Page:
Through a series of events that scientists themselves admit was “extremely improbable,” a mosquito that feasted on the blood of Eocene animals some 46 million years ago managed to die and become trapped in sediment, but remain in tact, all while carrying a belly full of blood — its last meal.
The result, recently discovered in some oil shale from northwestern Montana, is the first fossil of a mosquito found still engorged with ancient blood.
The discovery was announced in this week’s issue of the Proceedings of the National Academy of Sciences.
According to the lead researcher of the study, Smithsonian Institution paleontologist Dale Greenwalt, this is only the fifth instance of blood-eating, or hematophagy, by any insect to be revealed in the fossil record, and it’s the first in a mosquito with traces of blood that his team calls “incontrovertible.”
Most fossils of blood-eating insects that have been found are of midges, a kind of biting fly, trapped in amber, the team points out. But since mosquitoes typically prefer open habitats near water, rather than forests full of sap-bearing trees, finding preserved remains of mosquitoes has been rare.
In addition, the scientists note, not all species of mosquito eat blood, and even in those that do, it’s only the females that partake.
Given all of these factors, Greenwalt’s team writes, “it is not surprising that a fossil of a blood-engorged mosquito has not been described [before]; this despite the popular misconception of dinosaur DNA recovery from blood-engorged mosquitoes in amber popularized by the 1993 movie Jurassic Park.”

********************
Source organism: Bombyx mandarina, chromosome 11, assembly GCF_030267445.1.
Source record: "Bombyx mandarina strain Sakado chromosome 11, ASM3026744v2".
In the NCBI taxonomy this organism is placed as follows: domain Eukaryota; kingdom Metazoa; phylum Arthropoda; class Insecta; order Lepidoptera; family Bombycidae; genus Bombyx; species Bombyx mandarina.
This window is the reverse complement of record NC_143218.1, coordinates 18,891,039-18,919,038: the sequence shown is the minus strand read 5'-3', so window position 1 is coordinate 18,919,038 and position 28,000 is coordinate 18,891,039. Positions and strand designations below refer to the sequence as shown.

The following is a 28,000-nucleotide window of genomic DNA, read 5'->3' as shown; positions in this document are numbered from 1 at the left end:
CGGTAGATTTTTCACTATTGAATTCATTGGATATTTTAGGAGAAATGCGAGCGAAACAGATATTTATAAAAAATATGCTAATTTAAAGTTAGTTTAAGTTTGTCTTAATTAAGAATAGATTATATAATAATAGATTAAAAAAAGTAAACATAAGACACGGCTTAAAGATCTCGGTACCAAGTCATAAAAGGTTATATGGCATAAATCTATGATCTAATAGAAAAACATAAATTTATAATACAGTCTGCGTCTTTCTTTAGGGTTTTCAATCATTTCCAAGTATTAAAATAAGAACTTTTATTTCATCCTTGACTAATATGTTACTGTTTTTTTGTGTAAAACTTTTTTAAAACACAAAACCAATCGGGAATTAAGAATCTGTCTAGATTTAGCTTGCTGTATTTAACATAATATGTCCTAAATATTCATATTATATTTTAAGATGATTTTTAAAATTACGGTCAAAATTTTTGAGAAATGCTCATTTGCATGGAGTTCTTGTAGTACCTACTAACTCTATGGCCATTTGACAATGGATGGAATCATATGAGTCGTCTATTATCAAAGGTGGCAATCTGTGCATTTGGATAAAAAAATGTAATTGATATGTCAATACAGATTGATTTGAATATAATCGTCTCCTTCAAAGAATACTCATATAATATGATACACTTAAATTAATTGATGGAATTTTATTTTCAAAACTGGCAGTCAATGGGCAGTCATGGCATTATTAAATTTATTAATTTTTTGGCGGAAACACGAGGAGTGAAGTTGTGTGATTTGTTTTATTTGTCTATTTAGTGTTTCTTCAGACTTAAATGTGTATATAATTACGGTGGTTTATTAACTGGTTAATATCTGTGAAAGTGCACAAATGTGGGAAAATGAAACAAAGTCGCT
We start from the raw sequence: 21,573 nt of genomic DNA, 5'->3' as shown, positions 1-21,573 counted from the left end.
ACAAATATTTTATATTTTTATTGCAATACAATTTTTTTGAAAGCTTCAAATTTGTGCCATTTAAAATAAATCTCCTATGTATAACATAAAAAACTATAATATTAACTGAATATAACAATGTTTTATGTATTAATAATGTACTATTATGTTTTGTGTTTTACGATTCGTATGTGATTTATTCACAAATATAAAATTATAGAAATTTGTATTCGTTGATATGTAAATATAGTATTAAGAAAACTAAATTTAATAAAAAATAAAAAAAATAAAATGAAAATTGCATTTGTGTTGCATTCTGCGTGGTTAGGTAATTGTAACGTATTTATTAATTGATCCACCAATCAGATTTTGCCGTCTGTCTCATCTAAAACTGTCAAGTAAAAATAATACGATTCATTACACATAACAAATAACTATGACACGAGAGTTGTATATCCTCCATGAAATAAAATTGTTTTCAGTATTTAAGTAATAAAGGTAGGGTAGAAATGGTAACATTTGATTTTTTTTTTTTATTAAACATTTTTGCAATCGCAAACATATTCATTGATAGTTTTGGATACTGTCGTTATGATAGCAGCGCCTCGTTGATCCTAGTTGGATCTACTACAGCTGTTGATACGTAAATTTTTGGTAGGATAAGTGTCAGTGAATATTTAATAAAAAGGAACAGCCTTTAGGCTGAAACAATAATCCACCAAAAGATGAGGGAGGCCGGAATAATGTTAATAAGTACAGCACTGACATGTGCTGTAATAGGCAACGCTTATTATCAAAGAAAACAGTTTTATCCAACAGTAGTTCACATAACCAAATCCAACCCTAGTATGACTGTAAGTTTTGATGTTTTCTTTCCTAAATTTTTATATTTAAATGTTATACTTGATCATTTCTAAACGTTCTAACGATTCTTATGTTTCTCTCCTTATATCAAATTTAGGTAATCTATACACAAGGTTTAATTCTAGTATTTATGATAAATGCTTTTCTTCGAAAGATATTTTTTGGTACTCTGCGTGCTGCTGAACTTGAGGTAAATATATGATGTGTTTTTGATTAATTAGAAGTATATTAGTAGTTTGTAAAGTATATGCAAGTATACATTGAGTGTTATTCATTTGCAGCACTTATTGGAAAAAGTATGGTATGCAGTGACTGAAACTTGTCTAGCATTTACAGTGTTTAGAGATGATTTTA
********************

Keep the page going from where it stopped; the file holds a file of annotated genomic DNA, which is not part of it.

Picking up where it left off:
Since they bring that up, it’s worth pointing out that the mosquito fossil dates to the Middle Eocene, some 19 million years after non-avian dinosaurs went extinct. [Learn about a new-found fossil that reveals the ties between dinosaurs and birds: “‘Unusual’ Fossil Egg Reveals Evolutionary Link Between Dinosaurs and Birds“]
Plus, DNA molecules are too complex and fragile to survive fossilization, the team says, so it’s impossible to tell what kind of animal the Montana mosquito took its final meal from.
But among the discoveries that this find has made possible is that other large molecules — like those large enough to denote the presence of blood — can still survive fossilization.
The team decided to investigate the fossil more closely after noticing the insect’s dark, distended abdomen, appearing much like a modern mosquito after drinking a big blood meal.
Tests of the abdomen revealed very high levels of iron ions, a mineral in which animal blood is rich.
So the team analyzed the sample using mass spectroscopy to get a more precise chemical makeup of the insect’s gut contents.
They found telltale organic compounds that are the “fingerprints” of a substance called heme, the molecule that allows hemoglobin in blood to carry oxygen, and that gives blood its red color.
The presence of these compounds, they say, is “incontrovertible documentation” of heme, and therefore likely hemoglobin, in the insect.
In all, the scientists conclude, the unique preservation of this well-fed mosquito — and all of the data it has given up so far — were the fortunate results of “an extremely improbable event.”
“The insect had to take a blood meal, be blown to the water’s surface, and sink to the bottom of a pond or similar lacustrine [lake-like] structure to be quickly embedded in fine anaerobic sediment,” they write, “all without disruption of its fragile distended blood-filled abdomen.”
Dale E. Greenwalt, Yulia S. Gorevab, Sandra M. Siljeströmb, Tim Roseb, & Ralph E. Harbache (2013). Hemoglobin-derived porphyrins preserved in a Middle Eocene blood-engorged mosquito Proceedings of the National Academy of Sciences DOI: 10.1073/pnas.1310885110